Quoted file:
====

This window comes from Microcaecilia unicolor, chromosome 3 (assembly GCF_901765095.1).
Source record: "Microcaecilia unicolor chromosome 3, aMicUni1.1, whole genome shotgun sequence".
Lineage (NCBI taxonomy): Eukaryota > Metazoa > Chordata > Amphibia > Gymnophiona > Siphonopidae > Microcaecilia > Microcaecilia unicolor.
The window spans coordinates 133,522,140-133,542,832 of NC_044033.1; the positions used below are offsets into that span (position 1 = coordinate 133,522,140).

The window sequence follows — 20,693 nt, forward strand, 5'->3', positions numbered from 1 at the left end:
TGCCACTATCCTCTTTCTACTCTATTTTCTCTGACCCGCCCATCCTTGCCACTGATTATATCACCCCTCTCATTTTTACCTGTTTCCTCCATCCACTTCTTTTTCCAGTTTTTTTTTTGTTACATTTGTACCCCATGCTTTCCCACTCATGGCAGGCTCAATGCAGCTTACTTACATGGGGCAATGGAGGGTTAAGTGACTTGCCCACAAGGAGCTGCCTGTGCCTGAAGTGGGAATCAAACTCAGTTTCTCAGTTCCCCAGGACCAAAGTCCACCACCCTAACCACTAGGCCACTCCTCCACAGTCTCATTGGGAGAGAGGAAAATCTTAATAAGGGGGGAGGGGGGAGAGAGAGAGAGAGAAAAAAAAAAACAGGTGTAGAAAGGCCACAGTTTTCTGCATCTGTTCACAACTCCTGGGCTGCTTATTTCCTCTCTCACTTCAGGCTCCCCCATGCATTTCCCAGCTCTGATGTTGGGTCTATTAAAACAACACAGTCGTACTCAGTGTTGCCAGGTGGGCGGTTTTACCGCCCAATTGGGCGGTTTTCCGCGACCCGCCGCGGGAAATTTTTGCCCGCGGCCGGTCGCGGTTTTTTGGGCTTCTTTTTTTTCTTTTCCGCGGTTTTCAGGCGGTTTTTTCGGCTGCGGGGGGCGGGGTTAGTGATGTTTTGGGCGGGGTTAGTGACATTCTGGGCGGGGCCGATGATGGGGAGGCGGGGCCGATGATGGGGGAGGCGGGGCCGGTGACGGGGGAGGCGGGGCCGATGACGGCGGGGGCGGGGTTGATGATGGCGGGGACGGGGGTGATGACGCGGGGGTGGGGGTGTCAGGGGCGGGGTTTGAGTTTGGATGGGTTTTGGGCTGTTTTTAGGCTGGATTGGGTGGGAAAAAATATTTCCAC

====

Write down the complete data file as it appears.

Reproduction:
This window comes from Microcaecilia unicolor, chromosome 3 (assembly GCF_901765095.1).
Source record: "Microcaecilia unicolor chromosome 3, aMicUni1.1, whole genome shotgun sequence".
Lineage (NCBI taxonomy): Eukaryota > Metazoa > Chordata > Amphibia > Gymnophiona > Siphonopidae > Microcaecilia > Microcaecilia unicolor.
The window spans coordinates 133,522,140-133,542,832 of NC_044033.1; the positions used below are offsets into that span (position 1 = coordinate 133,522,140).

The window sequence follows — 20,693 nt, forward strand, 5'->3', positions numbered from 1 at the left end:
TGCCACTATCCTCTTTCTACTCTATTTTCTCTGACCCGCCCATCCTTGCCACTGATTATATCACCCCTCTCATTTTTACCTGTTTCCTCCATCCACTTCTTTTTCCAGTTTTTTTTTTGTTACATTTGTACCCCATGCTTTCCCACTCATGGCAGGCTCAATGCAGCTTACTTACATGGGGCAATGGAGGGTTAAGTGACTTGCCCACAAGGAGCTGCCTGTGCCTGAAGTGGGAATCAAACTCAGTTTCTCAGTTCCCCAGGACCAAAGTCCACCACCCTAACCACTAGGCCACTCCTCCACAGTCTCATTGGGAGAGAGGAAAATCTTAATAAGGGGGGAGGGGGGAGAGAGAGAGAGAGAAAAAAAAAAACAGGTGTAGAAAGGCCACAGTTTTCTGCATCTGTTCACAACTCCTGGGCTGCTTATTTCCTCTCTCACTTCAGGCTCCCCCATGCATTTCCCAGCTCTGATGTTGGGTCTATTAAAACAACACAGTCGTACTCAGTGTTGCCAGGTGGGCGGTTTTACCGCCCAATTGGGCGGTTTTCCGCGACCCGCCGCGGGAAATTTTTGCCCGCGGCCGGTCGCGGTTTTTTGGGCTTCTTTTTTTTCTTTTCCGCGGTTTTCAGGCGGTTTTTTCGGCTGCGGGGGGCGGGGTTAGTGATGTTTTGGGCGGGGTTAGTGACATTCTGGGCGGGGCCGATGATGGGGAGGCGGGGCCGATGATGGGGGAGGCGGGGCCGGTGACGGGGGAGGCGGGGCCGATGACGGCGGGGGCGGGGTTGATGATGGCGGGGACGGGGGTGATGACGCGGGGGTGGGGGTGTCAGGGGCGGGGTTTGAGTTTGGATGGGTTTTGGGCTGTTTTTAGGCTGGATTGGGTGGGAAAAAATATTTCCAC